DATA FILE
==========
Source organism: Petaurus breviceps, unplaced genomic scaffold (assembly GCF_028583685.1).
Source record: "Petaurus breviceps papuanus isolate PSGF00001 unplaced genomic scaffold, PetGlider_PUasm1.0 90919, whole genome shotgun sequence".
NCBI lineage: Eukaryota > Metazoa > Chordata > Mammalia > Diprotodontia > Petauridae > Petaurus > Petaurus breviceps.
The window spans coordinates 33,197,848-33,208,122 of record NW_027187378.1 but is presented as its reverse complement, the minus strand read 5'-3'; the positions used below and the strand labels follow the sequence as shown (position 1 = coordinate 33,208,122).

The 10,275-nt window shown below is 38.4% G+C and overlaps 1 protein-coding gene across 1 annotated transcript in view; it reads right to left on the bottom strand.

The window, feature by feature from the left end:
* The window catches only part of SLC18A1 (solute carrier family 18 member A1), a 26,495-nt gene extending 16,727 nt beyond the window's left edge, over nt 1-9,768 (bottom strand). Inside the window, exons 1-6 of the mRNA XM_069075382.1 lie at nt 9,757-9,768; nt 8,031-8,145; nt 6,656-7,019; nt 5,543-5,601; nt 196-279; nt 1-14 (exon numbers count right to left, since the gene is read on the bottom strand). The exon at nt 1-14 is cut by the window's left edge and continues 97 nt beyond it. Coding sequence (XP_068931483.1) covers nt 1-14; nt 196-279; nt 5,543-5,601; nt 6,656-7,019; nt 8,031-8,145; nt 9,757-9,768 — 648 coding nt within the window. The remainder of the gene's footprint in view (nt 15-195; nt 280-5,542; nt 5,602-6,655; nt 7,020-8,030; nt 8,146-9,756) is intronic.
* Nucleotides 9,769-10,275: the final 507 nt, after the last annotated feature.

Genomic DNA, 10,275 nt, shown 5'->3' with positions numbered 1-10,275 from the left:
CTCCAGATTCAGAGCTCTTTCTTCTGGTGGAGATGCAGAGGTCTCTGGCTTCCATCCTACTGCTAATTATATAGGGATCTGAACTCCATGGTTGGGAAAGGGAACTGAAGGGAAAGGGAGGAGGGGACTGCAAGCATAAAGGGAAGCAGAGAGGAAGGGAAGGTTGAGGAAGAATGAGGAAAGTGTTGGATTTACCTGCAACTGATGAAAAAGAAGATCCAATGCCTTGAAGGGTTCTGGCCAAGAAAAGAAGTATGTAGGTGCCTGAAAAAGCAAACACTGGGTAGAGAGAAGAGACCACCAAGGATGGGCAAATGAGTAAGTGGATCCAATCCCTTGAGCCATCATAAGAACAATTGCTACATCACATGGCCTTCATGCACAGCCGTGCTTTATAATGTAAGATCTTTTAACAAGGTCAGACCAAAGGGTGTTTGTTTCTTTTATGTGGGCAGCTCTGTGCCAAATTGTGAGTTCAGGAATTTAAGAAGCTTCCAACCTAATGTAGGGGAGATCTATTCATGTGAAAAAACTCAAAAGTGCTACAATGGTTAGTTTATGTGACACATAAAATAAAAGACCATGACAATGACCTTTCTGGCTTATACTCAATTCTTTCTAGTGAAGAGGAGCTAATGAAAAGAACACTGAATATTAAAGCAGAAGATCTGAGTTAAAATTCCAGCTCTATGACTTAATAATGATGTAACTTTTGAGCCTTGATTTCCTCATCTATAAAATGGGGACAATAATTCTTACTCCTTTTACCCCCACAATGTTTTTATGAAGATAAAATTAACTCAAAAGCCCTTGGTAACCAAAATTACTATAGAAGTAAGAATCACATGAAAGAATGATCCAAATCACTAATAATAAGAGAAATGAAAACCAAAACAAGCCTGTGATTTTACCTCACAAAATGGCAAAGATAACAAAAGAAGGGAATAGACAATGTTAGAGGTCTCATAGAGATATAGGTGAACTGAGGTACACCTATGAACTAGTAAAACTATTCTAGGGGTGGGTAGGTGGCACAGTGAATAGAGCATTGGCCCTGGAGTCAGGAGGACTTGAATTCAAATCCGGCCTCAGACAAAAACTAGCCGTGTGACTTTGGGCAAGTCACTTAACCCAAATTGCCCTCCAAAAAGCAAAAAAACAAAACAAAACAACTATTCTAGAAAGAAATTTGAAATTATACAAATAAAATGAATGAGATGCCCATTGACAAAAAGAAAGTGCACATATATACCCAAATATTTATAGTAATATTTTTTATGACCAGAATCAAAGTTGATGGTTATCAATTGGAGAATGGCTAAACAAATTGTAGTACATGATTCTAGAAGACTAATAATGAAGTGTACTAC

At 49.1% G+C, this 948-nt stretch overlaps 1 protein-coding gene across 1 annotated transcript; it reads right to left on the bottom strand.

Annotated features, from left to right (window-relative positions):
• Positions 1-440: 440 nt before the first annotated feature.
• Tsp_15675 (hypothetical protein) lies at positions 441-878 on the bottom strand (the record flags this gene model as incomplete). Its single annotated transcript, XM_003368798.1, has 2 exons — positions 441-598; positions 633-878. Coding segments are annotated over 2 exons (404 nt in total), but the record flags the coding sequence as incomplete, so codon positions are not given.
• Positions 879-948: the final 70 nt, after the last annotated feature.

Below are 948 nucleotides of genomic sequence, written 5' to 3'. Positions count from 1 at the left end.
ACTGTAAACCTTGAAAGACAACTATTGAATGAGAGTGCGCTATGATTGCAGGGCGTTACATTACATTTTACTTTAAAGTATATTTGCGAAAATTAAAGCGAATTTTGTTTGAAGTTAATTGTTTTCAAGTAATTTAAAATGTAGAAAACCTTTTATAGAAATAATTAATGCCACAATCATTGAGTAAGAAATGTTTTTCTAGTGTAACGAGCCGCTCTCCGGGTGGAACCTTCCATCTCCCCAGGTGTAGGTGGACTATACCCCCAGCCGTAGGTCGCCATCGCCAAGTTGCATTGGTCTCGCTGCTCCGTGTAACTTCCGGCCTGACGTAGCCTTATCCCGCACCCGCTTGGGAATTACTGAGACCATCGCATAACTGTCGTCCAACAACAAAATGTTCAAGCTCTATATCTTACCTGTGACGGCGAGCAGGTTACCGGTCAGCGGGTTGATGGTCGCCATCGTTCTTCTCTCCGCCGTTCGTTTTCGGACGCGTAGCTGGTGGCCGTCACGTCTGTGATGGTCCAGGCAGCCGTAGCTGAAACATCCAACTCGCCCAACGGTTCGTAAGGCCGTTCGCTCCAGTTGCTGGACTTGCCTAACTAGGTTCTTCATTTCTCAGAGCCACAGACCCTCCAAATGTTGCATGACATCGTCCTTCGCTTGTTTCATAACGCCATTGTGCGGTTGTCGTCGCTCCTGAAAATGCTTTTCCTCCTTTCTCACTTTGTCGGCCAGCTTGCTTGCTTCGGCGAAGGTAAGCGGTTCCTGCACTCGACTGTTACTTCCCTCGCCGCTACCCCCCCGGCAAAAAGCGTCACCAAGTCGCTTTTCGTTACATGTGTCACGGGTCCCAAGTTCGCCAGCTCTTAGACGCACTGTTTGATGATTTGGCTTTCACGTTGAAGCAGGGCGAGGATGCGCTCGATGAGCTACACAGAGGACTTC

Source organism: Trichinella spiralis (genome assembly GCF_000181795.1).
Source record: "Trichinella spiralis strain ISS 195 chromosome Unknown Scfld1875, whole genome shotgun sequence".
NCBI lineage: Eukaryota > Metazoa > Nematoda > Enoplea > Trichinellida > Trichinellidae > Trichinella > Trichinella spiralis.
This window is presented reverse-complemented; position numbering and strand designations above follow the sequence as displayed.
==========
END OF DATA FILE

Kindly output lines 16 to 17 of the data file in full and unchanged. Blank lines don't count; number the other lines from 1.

Below are 948 nucleotides of genomic sequence, written 5' to 3'. Positions count from 1 at the left end.
ACTGTAAACCTTGAAAGACAACTATTGAATGAGAGTGCGCTATGATTGCAGGGCGTTACATTACATTTTACTTTAAAGTATATTTGCGAAAATTAAAGCGAATTTTGTTTGAAGTTAATTGTTTTCAAGTAATTTAAAATGTAGAAAACCTTTTATAGAAATAATTAATGCCACAATCATTGAGTAAGAAATGTTTTTCTAGTGTAACGAGCCGCTCTCCGGGTGGAACCTTCCATCTCCCCAGGTGTAGGTGGACTATACCCCCAGCCGTAGGTCGCCATCGCCAAGTTGCATTGGTCTCGCTGCTCCGTGTAACTTCCGGCCTGACGTAGCCTTATCCCGCACCCGCTTGGGAATTACTGAGACCATCGCATAACTGTCGTCCAACAACAAAATGTTCAAGCTCTATATCTTACCTGTGACGGCGAGCAGGTTACCGGTCAGCGGGTTGATGGTCGCCATCGTTCTTCTCTCCGCCGTTCGTTTTCGGACGCGTAGCTGGTGGCCGTCACGTCTGTGATGGTCCAGGCAGCCGTAGCTGAAACATCCAACTCGCCCAACGGTTCGTAAGGCCGTTCGCTCCAGTTGCTGGACTTGCCTAACTAGGTTCTTCATTTCTCAGAGCCACAGACCCTCCAAATGTTGCATGACATCGTCCTTCGCTTGTTTCATAACGCCATTGTGCGGTTGTCGTCGCTCCTGAAAATGCTTTTCCTCCTTTCTCACTTTGTCGGCCAGCTTGCTTGCTTCGGCGAAGGTAAGCGGTTCCTGCACTCGACTGTTACTTCCCTCGCCGCTACCCCCCCGGCAAAAAGCGTCACCAAGTCGCTTTTCGTTACATGTGTCACGGGTCCCAAGTTCGCCAGCTCTTAGACGCACTGTTTGATGATTTGGCTTTCACGTTGAAGCAGGGCGAGGATGCGCTCGATGAGCTACACAGAGGACTTC